Does a UN worker need to be a hero? Well, one of the three UN workers from this book, the doctor, certainly is. How about the other two? Lots of idealism, but are they supposed to rise above idealism?
Let me first say that the parts written by Andrew Thomson, the doctor who exhumated corpses from the mass graves in Rwanda and Srebrenica, are really worth reading and make this book extremely valuable. They alone would have made the case for an excellent book. So why is this valuable material interspersed with the parts written by the other two characters? For the sake of honesty.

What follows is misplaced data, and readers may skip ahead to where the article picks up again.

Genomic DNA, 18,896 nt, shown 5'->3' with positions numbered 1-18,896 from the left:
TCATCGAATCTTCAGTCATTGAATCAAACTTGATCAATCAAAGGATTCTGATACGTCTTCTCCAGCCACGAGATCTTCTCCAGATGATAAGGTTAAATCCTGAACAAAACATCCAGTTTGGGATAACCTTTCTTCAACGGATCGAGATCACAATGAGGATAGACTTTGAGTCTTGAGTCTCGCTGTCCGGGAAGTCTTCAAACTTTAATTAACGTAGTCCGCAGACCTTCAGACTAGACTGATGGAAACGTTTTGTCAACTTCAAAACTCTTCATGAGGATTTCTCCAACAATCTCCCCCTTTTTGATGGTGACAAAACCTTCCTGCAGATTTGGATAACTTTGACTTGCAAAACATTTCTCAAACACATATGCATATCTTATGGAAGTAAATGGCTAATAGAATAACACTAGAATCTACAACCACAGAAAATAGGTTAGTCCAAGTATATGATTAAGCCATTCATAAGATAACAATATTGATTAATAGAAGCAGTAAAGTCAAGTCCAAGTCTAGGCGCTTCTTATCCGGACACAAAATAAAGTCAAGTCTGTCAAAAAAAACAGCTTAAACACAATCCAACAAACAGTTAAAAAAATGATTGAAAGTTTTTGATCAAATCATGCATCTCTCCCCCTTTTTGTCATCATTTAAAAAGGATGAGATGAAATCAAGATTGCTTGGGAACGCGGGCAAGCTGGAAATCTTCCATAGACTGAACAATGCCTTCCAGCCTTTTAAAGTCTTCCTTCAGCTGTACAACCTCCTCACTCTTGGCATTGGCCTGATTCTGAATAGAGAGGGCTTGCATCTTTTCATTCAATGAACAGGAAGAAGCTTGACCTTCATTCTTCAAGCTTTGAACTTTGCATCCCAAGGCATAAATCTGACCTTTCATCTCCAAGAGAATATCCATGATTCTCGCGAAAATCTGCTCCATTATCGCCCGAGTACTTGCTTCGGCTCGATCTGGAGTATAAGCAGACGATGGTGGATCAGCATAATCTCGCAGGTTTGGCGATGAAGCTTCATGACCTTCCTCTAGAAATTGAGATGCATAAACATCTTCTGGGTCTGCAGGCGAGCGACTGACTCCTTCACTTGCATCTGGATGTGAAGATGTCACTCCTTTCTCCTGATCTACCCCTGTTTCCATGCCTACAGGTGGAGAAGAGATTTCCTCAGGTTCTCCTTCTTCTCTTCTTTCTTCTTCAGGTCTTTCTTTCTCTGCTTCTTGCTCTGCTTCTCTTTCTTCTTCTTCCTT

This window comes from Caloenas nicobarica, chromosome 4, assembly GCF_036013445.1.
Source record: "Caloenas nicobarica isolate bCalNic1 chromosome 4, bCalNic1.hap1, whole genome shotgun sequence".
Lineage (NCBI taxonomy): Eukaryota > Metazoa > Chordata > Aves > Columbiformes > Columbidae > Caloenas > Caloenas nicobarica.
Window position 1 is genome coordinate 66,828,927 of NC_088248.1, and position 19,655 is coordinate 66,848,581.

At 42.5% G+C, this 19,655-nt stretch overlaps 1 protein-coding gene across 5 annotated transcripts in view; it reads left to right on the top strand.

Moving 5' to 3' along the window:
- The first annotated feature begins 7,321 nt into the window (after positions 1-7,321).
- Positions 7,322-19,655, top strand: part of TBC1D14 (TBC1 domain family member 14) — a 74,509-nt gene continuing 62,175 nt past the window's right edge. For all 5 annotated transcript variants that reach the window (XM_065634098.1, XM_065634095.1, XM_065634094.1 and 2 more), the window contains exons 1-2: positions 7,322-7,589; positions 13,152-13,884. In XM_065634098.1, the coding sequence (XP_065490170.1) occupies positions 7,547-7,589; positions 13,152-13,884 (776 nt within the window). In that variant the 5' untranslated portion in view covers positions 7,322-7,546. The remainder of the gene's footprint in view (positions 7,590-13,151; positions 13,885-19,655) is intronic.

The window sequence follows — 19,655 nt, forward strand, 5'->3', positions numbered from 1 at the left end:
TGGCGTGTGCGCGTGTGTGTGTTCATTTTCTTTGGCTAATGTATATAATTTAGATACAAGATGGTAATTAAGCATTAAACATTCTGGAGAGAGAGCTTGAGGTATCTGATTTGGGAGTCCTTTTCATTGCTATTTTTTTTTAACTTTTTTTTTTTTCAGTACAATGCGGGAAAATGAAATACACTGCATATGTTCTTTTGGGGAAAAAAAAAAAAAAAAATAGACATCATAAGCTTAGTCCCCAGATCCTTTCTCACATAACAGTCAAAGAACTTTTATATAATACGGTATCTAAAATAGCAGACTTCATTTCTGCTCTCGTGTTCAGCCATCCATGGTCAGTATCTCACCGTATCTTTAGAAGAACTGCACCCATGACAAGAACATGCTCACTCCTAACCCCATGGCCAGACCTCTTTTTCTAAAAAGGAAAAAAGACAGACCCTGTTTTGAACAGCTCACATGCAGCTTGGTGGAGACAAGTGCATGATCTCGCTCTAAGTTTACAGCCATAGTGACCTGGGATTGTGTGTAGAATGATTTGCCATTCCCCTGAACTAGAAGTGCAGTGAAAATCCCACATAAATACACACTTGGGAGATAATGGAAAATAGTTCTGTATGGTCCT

By looking at three angles of the same story it is possible to perceive the tale of the UN missions in the 90's in more realistic shades. These UN staff have exposed some of the known issues at the heart of the organization, such as corruption, ineffectiveness and outright negligence. This is all not new. However the authors deserve acknowledgement for having used their own experience as a vehicle to convey the message. So we see them lounging and drinking cocktails while local populations are barely recovering from genocide. Looking for the best houses to dwell in while in Port-au-Prince and Phnom Penh. Feeling rich amidst barren poverty. Sure, these are not their wars and why should they give up life, love and innocent pleasures such as pool parties? Well, this is exactly the point. Even if they started out as the purest idealistic humanitarian aid workers, they would soon be dragged into the failed UN reality of the 90's....Continua